Pavel digs his tripod into the mass of thickets and ruins that was once Esblada, a village in Tarragona that is now up for sale. Pavel and a reporter from Russian television are preparing a documentary on a phenomenon that has attracted international attention: the sale of small rural communities like this at knockdown prices in a country mired in an economic crisis that shows little signs of recovery and where people continue to abandon the countryside. Around 3,000 villages are up for sale: for some they are an investment opportunity; for others, the chance to start a new life.
Documentaries about Spain’s deserted villages have been shown all over the world, prompting enquiries from as far away as Australia. Britain’s Daily Mail newspaper reported in May that it was possible to buy a village in Spain for the same price as a garage in London. But for the moment, despite the interest from overseas, there have been few sales: buyers hoping for a bargain have instead come up against red tape, building costs, and banks reluctant to lend.
The Daily Mail reported that you can buy a village in Spain for the same price as a garage in London
“We receive around 150 emails a day, most are about buying a village,” says Elvira Fafián, the manager of aldeasabandonadas.com, a website that pretty much controls the market in abandoned villages. She says around 70 percent of enquiries are from foreigners. “In 2014 there has been strong demand. We can’t keep up. This is a boom.” The majority of would-be customers come from Switzerland, Germany, Mexico, Russia, China and the United States. Fafián says there is a widespread perception that the crisis in Spain has sent property prices plummeting and that now is the time to buy. The majority of the 100 or so villages Fafián has for sale range in price from around €60,000 to €2 million.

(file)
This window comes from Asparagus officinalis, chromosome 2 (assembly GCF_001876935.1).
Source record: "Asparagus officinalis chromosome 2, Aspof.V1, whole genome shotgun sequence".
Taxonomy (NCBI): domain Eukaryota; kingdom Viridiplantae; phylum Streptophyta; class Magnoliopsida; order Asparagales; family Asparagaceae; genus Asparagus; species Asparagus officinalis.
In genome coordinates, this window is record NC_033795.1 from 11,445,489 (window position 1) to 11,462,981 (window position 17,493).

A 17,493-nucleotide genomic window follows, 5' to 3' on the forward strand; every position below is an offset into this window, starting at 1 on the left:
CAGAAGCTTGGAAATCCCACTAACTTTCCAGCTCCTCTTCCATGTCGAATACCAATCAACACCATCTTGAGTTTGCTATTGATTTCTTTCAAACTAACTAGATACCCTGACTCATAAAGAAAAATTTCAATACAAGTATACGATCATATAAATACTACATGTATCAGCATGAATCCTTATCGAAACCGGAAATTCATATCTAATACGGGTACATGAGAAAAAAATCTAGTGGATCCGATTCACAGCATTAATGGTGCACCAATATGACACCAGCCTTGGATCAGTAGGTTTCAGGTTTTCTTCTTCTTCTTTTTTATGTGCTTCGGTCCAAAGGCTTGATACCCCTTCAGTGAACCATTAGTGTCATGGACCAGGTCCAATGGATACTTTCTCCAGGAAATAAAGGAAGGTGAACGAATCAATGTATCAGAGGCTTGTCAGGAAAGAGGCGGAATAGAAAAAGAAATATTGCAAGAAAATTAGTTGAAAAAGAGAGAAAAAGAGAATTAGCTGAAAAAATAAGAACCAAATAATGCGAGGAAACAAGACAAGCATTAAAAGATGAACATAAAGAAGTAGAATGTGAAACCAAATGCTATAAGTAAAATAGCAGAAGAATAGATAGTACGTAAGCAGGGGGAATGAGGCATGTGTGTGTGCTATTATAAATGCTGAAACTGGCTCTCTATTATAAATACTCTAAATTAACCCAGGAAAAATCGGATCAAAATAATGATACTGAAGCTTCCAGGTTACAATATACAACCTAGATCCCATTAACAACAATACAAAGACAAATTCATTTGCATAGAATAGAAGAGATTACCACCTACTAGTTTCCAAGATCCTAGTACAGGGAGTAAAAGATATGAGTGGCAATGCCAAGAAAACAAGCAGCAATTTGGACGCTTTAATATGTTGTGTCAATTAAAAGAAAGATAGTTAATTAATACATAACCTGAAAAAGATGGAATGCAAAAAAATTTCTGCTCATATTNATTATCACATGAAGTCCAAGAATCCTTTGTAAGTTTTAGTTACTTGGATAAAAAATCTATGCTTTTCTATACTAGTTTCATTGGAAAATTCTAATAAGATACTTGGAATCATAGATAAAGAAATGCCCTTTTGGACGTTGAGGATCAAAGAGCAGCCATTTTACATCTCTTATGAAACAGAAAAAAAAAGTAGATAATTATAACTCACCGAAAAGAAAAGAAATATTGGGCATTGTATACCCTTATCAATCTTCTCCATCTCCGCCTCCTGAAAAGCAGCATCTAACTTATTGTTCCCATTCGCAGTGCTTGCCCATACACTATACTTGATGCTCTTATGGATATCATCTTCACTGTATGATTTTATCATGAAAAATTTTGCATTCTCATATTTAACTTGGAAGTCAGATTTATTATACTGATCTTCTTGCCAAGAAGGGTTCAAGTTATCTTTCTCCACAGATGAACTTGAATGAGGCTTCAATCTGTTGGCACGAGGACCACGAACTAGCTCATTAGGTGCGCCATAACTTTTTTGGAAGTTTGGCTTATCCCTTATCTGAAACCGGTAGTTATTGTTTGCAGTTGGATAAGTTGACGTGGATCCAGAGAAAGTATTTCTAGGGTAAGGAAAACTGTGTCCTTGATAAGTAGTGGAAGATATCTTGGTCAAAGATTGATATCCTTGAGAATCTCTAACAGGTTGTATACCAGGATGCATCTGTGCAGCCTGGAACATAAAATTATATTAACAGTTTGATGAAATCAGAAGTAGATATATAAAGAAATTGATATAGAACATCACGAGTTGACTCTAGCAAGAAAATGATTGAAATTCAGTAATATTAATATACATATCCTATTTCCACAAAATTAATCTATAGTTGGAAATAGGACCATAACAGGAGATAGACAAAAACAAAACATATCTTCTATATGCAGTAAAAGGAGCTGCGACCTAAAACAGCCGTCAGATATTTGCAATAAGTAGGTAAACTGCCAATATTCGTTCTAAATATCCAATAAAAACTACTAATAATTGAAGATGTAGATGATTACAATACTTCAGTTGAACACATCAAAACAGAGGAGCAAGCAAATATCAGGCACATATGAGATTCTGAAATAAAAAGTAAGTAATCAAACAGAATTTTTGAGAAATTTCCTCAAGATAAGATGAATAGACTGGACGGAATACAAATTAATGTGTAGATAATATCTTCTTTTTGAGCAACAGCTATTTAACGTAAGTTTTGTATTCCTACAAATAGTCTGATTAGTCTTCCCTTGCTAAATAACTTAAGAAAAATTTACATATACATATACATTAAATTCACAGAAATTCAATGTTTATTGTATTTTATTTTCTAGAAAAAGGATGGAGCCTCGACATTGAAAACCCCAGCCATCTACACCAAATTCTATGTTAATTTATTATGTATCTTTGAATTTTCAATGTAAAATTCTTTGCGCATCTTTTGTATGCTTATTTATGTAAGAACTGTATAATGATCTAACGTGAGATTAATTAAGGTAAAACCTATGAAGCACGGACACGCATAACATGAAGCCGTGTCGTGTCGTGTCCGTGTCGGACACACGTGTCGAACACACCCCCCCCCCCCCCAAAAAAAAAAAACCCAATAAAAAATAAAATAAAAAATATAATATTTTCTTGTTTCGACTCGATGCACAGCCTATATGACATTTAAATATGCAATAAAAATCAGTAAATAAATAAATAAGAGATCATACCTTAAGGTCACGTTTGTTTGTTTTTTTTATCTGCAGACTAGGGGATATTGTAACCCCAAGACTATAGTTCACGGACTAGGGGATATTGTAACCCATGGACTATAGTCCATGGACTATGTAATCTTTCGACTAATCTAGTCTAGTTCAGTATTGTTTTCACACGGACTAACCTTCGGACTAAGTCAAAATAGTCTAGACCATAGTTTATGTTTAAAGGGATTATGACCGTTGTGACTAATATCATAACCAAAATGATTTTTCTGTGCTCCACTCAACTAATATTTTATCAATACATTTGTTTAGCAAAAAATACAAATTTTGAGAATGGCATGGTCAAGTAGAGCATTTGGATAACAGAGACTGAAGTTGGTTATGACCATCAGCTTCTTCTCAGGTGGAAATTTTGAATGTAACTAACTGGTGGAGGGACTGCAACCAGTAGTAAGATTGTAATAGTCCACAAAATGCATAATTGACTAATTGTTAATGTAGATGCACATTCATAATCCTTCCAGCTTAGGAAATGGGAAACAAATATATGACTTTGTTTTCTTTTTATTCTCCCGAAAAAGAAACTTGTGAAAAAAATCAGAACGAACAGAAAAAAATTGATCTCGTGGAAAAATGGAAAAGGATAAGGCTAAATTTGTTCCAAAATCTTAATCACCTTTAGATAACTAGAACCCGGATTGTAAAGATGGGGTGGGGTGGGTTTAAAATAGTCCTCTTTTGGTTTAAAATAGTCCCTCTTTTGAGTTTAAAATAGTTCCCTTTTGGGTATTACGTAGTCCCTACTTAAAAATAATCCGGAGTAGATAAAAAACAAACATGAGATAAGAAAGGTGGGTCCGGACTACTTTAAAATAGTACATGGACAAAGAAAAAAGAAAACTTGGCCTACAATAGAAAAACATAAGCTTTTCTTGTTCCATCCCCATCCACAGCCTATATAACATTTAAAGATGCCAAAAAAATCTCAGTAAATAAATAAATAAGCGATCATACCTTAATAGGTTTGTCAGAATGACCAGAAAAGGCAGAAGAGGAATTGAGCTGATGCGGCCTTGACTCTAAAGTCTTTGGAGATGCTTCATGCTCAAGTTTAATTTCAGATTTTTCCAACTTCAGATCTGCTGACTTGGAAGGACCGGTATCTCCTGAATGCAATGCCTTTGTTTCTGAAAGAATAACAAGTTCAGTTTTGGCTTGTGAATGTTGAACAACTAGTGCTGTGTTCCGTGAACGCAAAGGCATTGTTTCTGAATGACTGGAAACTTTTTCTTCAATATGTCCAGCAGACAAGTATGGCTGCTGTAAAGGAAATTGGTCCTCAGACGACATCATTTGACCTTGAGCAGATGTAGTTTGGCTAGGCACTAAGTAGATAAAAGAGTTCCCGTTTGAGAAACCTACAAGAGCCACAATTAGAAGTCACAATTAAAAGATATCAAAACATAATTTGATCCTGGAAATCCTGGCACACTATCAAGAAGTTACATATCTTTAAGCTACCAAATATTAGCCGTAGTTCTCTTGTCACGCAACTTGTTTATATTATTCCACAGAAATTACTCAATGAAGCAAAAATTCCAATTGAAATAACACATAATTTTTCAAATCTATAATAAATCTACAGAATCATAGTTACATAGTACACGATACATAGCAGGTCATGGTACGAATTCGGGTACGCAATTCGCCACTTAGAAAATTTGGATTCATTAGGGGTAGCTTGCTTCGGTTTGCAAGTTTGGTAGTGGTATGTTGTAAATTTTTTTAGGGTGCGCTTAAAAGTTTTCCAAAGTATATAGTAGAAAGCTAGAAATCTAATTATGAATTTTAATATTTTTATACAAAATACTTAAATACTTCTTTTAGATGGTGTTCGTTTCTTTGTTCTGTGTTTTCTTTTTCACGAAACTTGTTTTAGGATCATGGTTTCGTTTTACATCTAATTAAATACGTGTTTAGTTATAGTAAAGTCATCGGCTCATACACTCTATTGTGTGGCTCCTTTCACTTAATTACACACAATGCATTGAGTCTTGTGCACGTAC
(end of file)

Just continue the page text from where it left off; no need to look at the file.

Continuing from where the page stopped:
Together the 14 properties that make up Esblada, once a rural idyll set against the dramatic backdrop of the Ancosa mountains, but today little more than pile of stones entwined with rockroses, are on sale for €280,000. Two main streets and a couple of squares can just be made out under the tangle of vegetation: the community’s last residents left in the 1960s after a small insecticide factory closed and charcoal production was industrialized.
Esblada highlights the problems of selling a village. The prices may be bargain basement, but the cost of rebuilding houses can be several times that of purchasing them. And when foreigners come looking, the first thing they do is start adding up the costs. At the moment, a Chinese buyer is interested, as is a group of young locals. The seller is a bank that embargoed the community after its former owner tried and failed to set up a rural tourism business.
There aren’t many figures available for a market that is characterized by opacity, but it seems clear that while the purchase of all types of property by overseas buyers has hit a historic high in the first half of this year, there are few takers for whole villages. Fafián says she sells “one or two” communities a year, but refuses to give any details about who is buying them.